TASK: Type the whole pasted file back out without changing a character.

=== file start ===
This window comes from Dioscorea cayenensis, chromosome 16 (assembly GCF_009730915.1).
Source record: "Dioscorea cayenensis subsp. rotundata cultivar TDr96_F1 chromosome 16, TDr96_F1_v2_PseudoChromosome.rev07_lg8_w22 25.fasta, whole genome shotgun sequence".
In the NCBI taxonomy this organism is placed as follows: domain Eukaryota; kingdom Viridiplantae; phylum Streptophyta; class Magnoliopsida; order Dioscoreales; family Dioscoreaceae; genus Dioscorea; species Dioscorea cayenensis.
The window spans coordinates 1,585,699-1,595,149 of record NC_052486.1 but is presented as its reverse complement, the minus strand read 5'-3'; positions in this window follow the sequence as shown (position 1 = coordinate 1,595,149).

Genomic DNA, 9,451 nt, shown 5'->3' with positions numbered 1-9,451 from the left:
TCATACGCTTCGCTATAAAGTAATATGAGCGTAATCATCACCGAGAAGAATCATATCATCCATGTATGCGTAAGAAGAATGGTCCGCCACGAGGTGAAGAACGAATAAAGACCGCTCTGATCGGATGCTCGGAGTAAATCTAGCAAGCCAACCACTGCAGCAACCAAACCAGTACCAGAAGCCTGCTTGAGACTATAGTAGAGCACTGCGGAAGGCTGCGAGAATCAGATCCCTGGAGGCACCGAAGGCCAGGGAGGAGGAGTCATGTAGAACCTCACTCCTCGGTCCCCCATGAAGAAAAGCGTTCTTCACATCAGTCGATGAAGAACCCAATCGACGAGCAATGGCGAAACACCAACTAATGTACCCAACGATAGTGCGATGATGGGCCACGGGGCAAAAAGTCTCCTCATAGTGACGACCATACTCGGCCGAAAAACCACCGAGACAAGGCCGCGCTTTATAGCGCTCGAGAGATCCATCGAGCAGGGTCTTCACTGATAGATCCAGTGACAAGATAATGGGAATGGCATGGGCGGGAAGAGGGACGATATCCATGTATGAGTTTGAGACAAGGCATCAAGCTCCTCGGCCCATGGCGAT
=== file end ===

This window comes from Dioscorea cayenensis, chromosome 16 (assembly GCF_009730915.1).
Source record: "Dioscorea cayenensis subsp. rotundata cultivar TDr96_F1 chromosome 16, TDr96_F1_v2_PseudoChromosome.rev07_lg8_w22 25.fasta, whole genome shotgun sequence".
In the NCBI taxonomy this organism is placed as follows: domain Eukaryota; kingdom Viridiplantae; phylum Streptophyta; class Magnoliopsida; order Dioscoreales; family Dioscoreaceae; genus Dioscorea; species Dioscorea cayenensis.
The window spans coordinates 1,585,699-1,595,149 of record NC_052486.1 but is presented as its reverse complement, the minus strand read 5'-3'; positions in this window follow the sequence as shown (position 1 = coordinate 1,595,149).

Genomic DNA, 9,451 nt, shown 5'->3' with positions numbered 1-9,451 from the left:
TCATACGCTTCGCTATAAAGTAATATGAGCGTAATCATCACCGAGAAGAATCATATCATCCATGTATGCGTAAGAAGAATGGTCCGCCACGAGGTGAAGAACGAATAAAGACCGCTCTGATCGGATGCTCGGAGTAAATCTAGCAAGCCAACCACTGCAGCAACCAAACCAGTACCAGAAGCCTGCTTGAGACTATAGTAGAGCACTGCGGAAGGCTGCGAGAATCAGATCCCTGGAGGCACCGAAGGCCAGGGAGGAGGAGTCATGTAGAACCTCACTCCTCGGTCCCCCATGAAGAAAAGCGTTCTTCACATCAGTCGATGAAGAACCCAATCGACGAGCAATGGCGAAACACCAACTAATGTACCCAACGATAGTGCGATGATGGGCCACGGGGCAAAAAGTCTCCTCATAGTGACGACCATACTCGGCCGAAAAACCACCGAGACAAGGCCGCGCTTTATAGCGCTCGAGAGATCCATCGAGCAGGGTCTTCACTGATAGATCCAGTGACAAGATAATGGGAATGGCATGGGCGGGAAGAGGGACGATATCCATGTATGAGTTTGAGACAAGGCATCAAGCTCCTCGGCCCATGGCGAT